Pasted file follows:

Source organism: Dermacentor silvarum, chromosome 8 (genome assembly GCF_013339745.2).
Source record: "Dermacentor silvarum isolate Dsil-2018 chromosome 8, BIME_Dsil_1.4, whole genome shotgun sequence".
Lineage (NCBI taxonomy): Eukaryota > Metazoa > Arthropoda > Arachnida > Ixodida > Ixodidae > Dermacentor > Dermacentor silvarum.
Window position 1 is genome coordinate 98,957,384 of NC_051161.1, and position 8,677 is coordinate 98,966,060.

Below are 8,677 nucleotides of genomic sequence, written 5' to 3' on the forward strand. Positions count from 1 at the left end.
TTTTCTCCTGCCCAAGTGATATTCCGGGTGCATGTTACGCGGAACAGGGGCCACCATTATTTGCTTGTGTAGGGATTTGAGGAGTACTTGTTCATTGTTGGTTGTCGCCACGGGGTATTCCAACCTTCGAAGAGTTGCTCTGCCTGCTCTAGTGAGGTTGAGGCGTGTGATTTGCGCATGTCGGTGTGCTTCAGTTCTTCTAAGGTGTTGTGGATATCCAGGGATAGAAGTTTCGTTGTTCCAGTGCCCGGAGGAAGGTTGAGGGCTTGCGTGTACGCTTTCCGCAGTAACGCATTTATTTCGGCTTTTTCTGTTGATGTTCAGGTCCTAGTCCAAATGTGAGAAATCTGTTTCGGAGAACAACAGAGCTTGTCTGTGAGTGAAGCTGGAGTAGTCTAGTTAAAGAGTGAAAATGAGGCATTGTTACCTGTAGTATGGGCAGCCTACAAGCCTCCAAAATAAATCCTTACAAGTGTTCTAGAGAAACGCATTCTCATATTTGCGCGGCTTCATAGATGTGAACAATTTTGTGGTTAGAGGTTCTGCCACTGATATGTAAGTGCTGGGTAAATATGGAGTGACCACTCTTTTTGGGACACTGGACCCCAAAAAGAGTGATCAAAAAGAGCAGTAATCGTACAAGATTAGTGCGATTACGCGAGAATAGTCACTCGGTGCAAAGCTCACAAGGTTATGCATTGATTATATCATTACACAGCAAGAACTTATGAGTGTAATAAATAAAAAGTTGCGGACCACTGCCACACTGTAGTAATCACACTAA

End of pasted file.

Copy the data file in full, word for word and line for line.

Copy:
Source organism: Dermacentor silvarum, chromosome 8 (genome assembly GCF_013339745.2).
Source record: "Dermacentor silvarum isolate Dsil-2018 chromosome 8, BIME_Dsil_1.4, whole genome shotgun sequence".
Lineage (NCBI taxonomy): Eukaryota > Metazoa > Arthropoda > Arachnida > Ixodida > Ixodidae > Dermacentor > Dermacentor silvarum.
Window position 1 is genome coordinate 98,957,384 of NC_051161.1, and position 8,677 is coordinate 98,966,060.

Below are 8,677 nucleotides of genomic sequence, written 5' to 3' on the forward strand. Positions count from 1 at the left end.
TTTTCTCCTGCCCAAGTGATATTCCGGGTGCATGTTACGCGGAACAGGGGCCACCATTATTTGCTTGTGTAGGGATTTGAGGAGTACTTGTTCATTGTTGGTTGTCGCCACGGGGTATTCCAACCTTCGAAGAGTTGCTCTGCCTGCTCTAGTGAGGTTGAGGCGTGTGATTTGCGCATGTCGGTGTGCTTCAGTTCTTCTAAGGTGTTGTGGATATCCAGGGATAGAAGTTTCGTTGTTCCAGTGCCCGGAGGAAGGTTGAGGGCTTGCGTGTACGCTTTCCGCAGTAACGCATTTATTTCGGCTTTTTCTGTTGATGTTCAGGTCCTAGTCCAAATGTGAGAAATCTGTTTCGGAGAACAACAGAGCTTGTCTGTGAGTGAAGCTGGAGTAGTCTAGTTAAAGAGTGAAAATGAGGCATTGTTACCTGTAGTATGGGCAGCCTACAAGCCTCCAAAATAAATCCTTACAAGTGTTCTAGAGAAACGCATTCTCATATTTGCGCGGCTTCATAGATGTGAACAATTTTGTGGTTAGAGGTTCTGCCACTGATATGTAAGTGCTGGGTAAATATGGAGTGACCACTCTTTTTGGGACACTGGACCCCAAAAAGAGTGATCAAAAAGAGCAGTAATCGTACAAGATTAGTGCGATTACGCGAGAATAGTCACTCGGTGCAAAGCTCACAAGGTTATGCATTGATTATATCATTACACAGCAAGAACTTATGAGTGTAATAAATAAAAAGTTGCGGACCACTGCCACACTGTAGTAATCACACTAA